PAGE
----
Friday, March 20, 2009

Tarzan and the Ant Men

Having had such a good time reading Tarzan and the Lost Empire, I decided to re-read Tarzan and the Ant Men, another Edgar Rice Burroughs novel that I hadn't read since I was a kid. The plot of Ant Men is perhaps the most fantastic of the Tarzan novels (Discounting Tarzan at the Earth's Core, but that's a cross-over with another ERB series.) because not only does Tarzan run into a race of 18 inch tall warriors, but he ends up being miniaturized and has all sorts of adventures in the cities of the Ant Men. This is Burroughs letting his not inconsiderable imagination run free and Tarzan and the Ant Men is almost an overdose of ERB's concepts.
It begins with Tarzan taking an ill advised solo flight in his son Jack's (Korak) bi-plane. Being Tarzan he gets a bit reckless as he approaches a forest of impenetrable thorn trees and ends up crashing the plane in an open area deep with the forest. Here he is initially captured by a member of a race of Cro-Magnon amazons before escaping to meet the titular Ant Men. That's what I meant by and overdose of ERB. Before you get to the main course, Burroughs serves up a mini adventure with yet another lost race. Basically the Amazon cave women have complete control over their wimpy males, but once the cave boys get a load of Tarzan they decide it's time to fight back and re-establish the natural order with men in charge. Not too politically correct a plotline these days but hey, the book came out in 1925.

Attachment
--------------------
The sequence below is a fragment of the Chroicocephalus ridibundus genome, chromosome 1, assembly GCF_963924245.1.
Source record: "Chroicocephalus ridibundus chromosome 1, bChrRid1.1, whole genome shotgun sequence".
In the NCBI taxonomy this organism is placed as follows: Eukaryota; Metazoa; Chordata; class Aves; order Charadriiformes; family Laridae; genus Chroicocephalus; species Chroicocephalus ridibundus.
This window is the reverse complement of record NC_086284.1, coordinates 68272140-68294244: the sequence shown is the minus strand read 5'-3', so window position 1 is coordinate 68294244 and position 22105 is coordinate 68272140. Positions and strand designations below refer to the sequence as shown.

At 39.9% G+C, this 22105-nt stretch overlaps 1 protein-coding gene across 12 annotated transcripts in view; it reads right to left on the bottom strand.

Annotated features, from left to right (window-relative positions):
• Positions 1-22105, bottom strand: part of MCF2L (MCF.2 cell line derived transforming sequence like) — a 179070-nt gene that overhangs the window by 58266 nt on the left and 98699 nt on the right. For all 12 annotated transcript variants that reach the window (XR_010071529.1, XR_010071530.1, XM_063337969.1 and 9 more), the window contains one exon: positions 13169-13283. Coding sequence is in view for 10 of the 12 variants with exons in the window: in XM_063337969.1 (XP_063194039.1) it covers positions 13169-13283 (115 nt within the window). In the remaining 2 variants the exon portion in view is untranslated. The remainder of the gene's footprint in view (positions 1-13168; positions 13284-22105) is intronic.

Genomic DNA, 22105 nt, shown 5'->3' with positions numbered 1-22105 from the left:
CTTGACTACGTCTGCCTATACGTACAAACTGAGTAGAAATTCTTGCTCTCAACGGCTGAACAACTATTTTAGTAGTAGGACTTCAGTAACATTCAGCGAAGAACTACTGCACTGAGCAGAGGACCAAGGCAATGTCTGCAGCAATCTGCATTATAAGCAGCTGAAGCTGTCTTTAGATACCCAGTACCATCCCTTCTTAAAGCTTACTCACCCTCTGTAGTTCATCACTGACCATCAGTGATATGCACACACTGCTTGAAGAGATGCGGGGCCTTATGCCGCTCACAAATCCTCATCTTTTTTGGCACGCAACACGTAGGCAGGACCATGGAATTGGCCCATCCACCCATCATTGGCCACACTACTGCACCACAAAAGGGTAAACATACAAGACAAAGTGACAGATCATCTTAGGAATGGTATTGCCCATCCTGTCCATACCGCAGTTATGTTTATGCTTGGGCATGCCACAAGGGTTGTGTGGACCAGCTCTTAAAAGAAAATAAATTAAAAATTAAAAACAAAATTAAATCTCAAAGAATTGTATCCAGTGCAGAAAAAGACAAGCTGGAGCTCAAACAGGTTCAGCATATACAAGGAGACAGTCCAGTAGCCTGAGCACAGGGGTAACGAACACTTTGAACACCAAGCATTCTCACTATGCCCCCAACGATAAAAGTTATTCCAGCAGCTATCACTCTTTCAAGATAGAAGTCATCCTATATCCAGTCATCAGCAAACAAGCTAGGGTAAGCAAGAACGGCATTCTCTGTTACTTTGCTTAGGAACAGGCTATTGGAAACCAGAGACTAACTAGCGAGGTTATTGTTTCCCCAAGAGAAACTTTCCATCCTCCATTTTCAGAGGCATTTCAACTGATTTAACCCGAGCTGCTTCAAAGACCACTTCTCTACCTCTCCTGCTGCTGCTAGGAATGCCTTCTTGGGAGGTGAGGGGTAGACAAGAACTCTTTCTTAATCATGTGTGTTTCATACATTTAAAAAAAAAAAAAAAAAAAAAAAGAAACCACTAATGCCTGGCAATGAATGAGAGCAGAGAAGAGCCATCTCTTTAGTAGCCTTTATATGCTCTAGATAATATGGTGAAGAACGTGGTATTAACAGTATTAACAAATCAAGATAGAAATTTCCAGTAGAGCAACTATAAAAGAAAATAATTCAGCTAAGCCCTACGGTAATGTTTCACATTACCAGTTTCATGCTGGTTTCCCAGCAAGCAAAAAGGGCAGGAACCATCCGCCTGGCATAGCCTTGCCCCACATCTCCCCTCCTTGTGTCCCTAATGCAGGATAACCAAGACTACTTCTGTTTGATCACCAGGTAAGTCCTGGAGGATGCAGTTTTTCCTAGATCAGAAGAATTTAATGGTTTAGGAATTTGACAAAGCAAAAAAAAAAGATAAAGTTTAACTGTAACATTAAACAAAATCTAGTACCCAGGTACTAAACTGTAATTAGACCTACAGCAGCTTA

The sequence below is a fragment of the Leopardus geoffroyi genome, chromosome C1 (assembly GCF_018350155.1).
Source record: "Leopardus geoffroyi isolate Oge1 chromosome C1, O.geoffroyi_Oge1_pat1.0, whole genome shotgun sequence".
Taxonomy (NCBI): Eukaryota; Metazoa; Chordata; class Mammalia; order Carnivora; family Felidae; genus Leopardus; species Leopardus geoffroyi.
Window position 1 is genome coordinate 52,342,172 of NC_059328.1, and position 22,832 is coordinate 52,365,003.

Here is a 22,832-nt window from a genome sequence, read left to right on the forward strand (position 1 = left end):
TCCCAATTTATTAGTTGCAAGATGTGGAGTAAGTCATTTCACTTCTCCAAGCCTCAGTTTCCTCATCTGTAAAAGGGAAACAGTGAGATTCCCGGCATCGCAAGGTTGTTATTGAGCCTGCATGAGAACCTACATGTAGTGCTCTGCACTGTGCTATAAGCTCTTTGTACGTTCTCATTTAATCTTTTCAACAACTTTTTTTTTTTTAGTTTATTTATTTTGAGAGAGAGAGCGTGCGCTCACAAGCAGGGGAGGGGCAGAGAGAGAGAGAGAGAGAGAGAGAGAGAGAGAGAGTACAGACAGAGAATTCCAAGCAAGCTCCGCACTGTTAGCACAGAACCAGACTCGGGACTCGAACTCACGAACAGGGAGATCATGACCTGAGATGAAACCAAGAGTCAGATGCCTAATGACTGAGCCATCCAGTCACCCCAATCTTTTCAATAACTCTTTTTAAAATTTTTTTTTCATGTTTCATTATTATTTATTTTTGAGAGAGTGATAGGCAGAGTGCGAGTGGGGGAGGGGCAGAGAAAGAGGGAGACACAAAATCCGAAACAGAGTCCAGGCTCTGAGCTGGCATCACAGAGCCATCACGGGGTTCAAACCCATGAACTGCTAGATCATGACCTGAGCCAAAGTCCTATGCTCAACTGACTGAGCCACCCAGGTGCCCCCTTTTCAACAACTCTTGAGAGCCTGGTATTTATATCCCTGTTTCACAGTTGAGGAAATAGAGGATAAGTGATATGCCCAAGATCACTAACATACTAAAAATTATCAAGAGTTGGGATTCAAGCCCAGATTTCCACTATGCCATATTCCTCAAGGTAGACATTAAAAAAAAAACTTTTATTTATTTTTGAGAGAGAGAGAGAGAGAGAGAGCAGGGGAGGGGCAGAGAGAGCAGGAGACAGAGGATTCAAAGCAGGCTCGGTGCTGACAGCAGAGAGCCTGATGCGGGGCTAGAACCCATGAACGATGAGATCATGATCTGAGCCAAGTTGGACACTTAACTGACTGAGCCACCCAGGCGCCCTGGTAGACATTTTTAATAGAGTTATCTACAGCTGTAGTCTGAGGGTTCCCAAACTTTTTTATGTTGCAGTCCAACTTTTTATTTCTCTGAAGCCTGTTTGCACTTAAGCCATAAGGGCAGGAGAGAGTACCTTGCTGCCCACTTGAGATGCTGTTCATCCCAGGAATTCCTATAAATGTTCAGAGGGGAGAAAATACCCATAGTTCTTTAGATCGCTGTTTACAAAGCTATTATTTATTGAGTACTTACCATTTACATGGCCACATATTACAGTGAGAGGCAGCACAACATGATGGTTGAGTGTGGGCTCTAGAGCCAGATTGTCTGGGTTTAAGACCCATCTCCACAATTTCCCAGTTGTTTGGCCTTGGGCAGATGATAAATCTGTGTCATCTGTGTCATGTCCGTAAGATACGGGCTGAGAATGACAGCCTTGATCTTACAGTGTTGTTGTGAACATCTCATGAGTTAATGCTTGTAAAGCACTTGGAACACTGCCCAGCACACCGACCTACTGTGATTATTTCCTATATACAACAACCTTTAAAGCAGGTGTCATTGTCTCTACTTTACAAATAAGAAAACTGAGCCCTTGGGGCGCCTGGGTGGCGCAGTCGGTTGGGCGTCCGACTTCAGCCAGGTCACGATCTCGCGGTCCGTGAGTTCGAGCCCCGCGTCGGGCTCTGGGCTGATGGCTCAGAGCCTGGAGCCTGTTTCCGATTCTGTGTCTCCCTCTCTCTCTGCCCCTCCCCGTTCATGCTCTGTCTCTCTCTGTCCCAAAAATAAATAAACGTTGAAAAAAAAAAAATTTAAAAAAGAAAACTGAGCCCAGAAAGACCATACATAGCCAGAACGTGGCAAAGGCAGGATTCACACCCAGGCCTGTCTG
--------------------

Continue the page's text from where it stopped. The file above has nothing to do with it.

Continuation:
Once he's free of the amazons, Tarzan wanders into the land of the Minunians. Burroughs goes to great lengths setting up the comparisons between ants and these tiny warriors. They live in great stone domes like ant hills, and Tarzan sees lines of workers coming and going, carrying supplies and materials as they build yet another dome. When the city is attacked by another group of ant men, Burroughs draws more comparisons between ants and ant men, stressing the tenacity and utter fearlessness of the small warriors.
The rival group of ant men manage to overwhelm even the mighty ape man with their vast numbers. though he kills man of them. Tarzan is rendered unconscious and when he wakes he is a prisoner of people who, while looking like the ant men in form and dress, are the same size as Tarzan. It's a while before he learns that these are indeed the ant men and that their greatest scientist has found a way to shrink Tarzan down to the size of a Minunian. Tarzan is made a slave and taken to the underground quarries to work, but this is Tarzan we're talking about and soon he escapes and turns the tables on his captors. Fortunately for the lord of the jungle, the miniaturization process isn't permanent and he eventually returns to his normal size but not before he has a sword swinging good time among the ant men.
It's funny because in many ways, Tarzan and the Ant Men is a lot like one of ERB's Mars or Venus books. Once Tarzan is shrunk down and can interact with the Minunians, the adventure becomes much like a sword and planet story, with Burroughs' usual romance subplot and lots of derring-do. The culture of the Minunians is exotic, barbaric, and war like, as is most of that of Barsoom in the John Carter novels. Of course having Tarzan in the mix just makes things even more fun.
Obviously I had a good time with Tarzan and the Ant Men. I remember really liking the Gold Key Comic adaptation of the story well before I read the novel itself, and in fact, while re-reading the book last night, I imagined most of the scenery, costumes, and such pretty much as they had been illustrated by comics artist Russ Manning. It left that kind of impression on me.
Anyway, for mile a minute story telling, it's hard to beat Edgar Rice Burroughs when he was writing at his peak, and in Tarzan and the Ant Men, he definitely was at the top of his game.

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